So then, you’ve got the “Fastest Package” for the Verizon FiOS ultra high-speed fiber optic. A whooping 50 Mbps download speed and a 20 Mbps upload speed! That means 802.11b WiFi routers won’t even be able to handle those speeds! Nevertheless, that possible 11 Mbps bottleneck should not be your only concern. If you’re going to be utilizing a number of network intensive applications (*coughGnuettllaEmuleBittorrent*) you’ll need to make some other adjustments to your hardware and software network setup. This is one of many things you can do to optimize the network. However, it is the first thing I try to remember when setting up any node or router on my home network.
This setting has many names. You can look for “Maximum Ports,” “Maximum Number of Connections,” “Max Active Links,” “Max Half-open/Duplex Concurrent Connections,” etc. Like the names imply, this setting controls how many connections can be established between nodes. Why is this important? It allows the client computer to contact many more server hosts at the same time. Off the top of my head, this would be beneficial to multi-segment download managers programs like DownThemAll!, Internet browsers (especially with multiple tabs), and (lower voice) P2P file sharing programs.
A Little History
In many older systems and software setups, this setting was pretty much infinity (more like in the 1000+ ballpark). However, the public saw how viruses/worms spread much faster with these concurrent connections since they can reach many more IP addresses in a shorter amount of time. We also saw how DoS attacks were much easier to execute when infected clients established more simultaneous connections to the same host.
In essence, computer security experts urged developers to drastically lower the max number of concurrent connections since most people won’t be really needing several thousand with normal usage. In fact, after these “security enhancements” not many people noticed anything changed even when Windows Vista Home notoriously lowered the count to only 2 max connections! While I agree with their logic, it is a pain for power users to find and reverse these settings when tweaking network setup. There’s nothing like downloading a Bittorrent file at a speed of 150 kb/sec and discovering that you could have been going at upwards of 400 kb/sec with such a simple tweak!
“Enough already! Where’s the tweak?” you ask. Listed in order of modification difficulty, the main “max number of connections” bottleneck culprits are usually the application program, the operating system, the router, the modem, or the ISP.
If you’re using a network intensive application like an Internet browser or a P2P client, chances are that there is a setting to change the number of concurrent connections. In Firefox, it is really easy. Load your browser, enter “about:config” in the URL, and enter “connections” in the “Filter” field. The preferences are pretty self-explanatory. Personally, I like to set each of the settings to at least 100. But that’s just me. If you’re using Internet Explorer, you should know better not to be using such a non-customizable browser that I’m not even going to dignify that with a solution!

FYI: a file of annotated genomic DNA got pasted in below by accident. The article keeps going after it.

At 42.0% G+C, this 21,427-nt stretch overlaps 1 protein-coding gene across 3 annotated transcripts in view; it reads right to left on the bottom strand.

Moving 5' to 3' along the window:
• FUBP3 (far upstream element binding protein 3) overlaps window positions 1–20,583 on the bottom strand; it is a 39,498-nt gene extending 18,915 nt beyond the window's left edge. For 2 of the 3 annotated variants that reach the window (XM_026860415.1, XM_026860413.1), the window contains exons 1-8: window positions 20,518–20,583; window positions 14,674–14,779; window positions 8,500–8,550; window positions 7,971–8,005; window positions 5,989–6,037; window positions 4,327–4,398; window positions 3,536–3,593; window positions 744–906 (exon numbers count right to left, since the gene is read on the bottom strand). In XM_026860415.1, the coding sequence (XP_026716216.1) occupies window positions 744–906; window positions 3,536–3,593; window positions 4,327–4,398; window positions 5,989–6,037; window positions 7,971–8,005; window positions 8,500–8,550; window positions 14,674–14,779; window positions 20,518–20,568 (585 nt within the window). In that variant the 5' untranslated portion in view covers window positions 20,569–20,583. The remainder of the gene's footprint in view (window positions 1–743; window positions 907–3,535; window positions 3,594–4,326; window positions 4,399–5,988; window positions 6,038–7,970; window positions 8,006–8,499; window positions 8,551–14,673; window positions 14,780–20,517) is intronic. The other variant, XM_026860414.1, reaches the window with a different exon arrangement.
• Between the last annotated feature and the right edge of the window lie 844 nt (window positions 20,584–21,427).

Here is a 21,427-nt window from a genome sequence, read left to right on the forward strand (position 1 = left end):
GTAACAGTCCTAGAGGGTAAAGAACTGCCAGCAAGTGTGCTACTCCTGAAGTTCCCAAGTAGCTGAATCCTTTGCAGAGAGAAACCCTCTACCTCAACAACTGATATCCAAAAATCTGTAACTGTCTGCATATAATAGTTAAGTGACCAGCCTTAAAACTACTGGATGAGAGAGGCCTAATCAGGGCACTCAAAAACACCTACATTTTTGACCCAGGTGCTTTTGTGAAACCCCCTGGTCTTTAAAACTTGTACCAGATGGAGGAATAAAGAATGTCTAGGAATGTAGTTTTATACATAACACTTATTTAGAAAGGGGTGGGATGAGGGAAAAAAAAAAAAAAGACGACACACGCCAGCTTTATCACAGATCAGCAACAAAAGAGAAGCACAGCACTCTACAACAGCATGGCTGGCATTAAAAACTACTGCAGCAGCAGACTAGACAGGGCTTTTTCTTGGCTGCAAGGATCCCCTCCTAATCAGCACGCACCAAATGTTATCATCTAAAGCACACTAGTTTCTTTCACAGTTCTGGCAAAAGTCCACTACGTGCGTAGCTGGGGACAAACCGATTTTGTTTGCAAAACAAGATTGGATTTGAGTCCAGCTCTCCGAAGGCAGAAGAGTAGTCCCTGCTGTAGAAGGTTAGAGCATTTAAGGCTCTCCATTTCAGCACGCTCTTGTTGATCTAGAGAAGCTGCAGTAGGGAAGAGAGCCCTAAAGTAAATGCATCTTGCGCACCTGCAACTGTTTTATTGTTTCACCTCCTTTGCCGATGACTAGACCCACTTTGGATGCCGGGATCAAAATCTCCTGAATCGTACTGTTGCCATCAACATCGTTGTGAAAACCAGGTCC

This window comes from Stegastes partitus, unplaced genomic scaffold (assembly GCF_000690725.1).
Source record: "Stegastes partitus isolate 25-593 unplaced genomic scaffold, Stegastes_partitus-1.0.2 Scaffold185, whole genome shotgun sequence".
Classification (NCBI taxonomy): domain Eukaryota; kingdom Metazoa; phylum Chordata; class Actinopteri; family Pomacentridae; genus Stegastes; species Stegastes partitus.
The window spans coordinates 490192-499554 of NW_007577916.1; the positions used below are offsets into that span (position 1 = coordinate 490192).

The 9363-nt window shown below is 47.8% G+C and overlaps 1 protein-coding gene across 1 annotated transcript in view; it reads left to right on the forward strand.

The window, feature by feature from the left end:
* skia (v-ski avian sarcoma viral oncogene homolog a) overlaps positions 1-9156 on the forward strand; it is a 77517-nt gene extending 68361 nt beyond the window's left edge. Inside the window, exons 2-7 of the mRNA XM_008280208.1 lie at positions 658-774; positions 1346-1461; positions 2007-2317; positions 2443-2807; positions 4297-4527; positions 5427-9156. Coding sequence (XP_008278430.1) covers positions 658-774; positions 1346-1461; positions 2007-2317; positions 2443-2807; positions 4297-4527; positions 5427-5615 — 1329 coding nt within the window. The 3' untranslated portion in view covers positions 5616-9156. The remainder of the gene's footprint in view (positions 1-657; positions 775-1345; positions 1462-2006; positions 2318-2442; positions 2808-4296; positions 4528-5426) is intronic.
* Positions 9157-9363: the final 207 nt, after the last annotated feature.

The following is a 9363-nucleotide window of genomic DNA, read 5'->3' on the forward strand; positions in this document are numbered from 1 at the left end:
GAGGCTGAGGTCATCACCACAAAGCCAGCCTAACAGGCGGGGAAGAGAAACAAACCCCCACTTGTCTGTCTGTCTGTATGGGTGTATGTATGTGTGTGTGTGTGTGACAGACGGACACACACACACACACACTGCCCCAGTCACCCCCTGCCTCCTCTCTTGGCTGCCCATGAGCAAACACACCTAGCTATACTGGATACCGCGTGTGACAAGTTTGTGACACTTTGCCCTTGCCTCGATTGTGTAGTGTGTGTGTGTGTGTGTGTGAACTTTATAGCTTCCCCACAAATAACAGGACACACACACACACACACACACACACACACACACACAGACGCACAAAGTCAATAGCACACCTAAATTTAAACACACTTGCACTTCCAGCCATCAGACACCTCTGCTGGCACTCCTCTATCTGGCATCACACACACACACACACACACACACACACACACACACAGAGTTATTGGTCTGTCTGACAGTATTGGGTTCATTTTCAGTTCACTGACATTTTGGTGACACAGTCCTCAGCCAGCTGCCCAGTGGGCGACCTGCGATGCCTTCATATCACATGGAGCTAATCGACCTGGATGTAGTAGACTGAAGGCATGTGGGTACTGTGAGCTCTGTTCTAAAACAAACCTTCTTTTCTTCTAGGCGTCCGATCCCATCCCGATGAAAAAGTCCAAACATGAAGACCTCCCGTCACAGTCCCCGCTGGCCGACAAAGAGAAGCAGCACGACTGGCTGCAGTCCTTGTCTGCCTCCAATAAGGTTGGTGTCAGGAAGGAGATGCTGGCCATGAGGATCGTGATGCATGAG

Definitely all P2P clients will have a similar setting. In uTorrent go to “Preferences,” “Bittorrent,” then tweak from there. For eMule, go to “Preferences,” “Connection,” “Connection Limits,” and change “Max Connections.”
Microsoft Windows has an uncanny way of not allowing many power user customizations in the operating system. The max concurrent connection setting is no exception in Windows XP. Visit the David Kaspar’s article for more information on changing the limit. Or, if you don’t want to read another article, download this executable patch from LvlLord. Note that some anti-malware and antivirus programs may detect this patch as a threat, so disable your shields first before running. Trust me, I use this patch often!
For Windows Vista, visit TorrentFreak’s article.
Linux users, you’re on your own; I have no idea. I know that most Linux-types are usually adept at deep customizing their systems. So, Google is your friend!
Sadly, many consumer routers do not have this option. So, some of you are on your own. I suggest that you buy a DD-WRT compatible router and flash it with the DD-WRT firmware. You’ll literally be turning your puny $60 router into a $600 worth network router. In DD-WRT, I think they changed the location of this setting. Mine is under the “Administration” tab, under “Management,” under “IP Filter Settings,” and under “Maximum Ports.” Like I said, those without DD-WRT may not have this option. Contact your manufacturer or look for something to the effect of “max ports” or “max connections.”
Modem and ISP
These two potential bottlenecks are almost impossible to configure. If you’re lucky, you are using a configurable modem. Most of the time, ISPs only let us use an issued modem which bar access to settings. Even worse, the ISP may limit the number of connections on their end. For that, there is nothing you can do but call them with a good excuse to change it, which is highly unlikely. “Hello Verizon? I want to share my DVDs on my computer!”
Try these suggestions and post your results or questions here!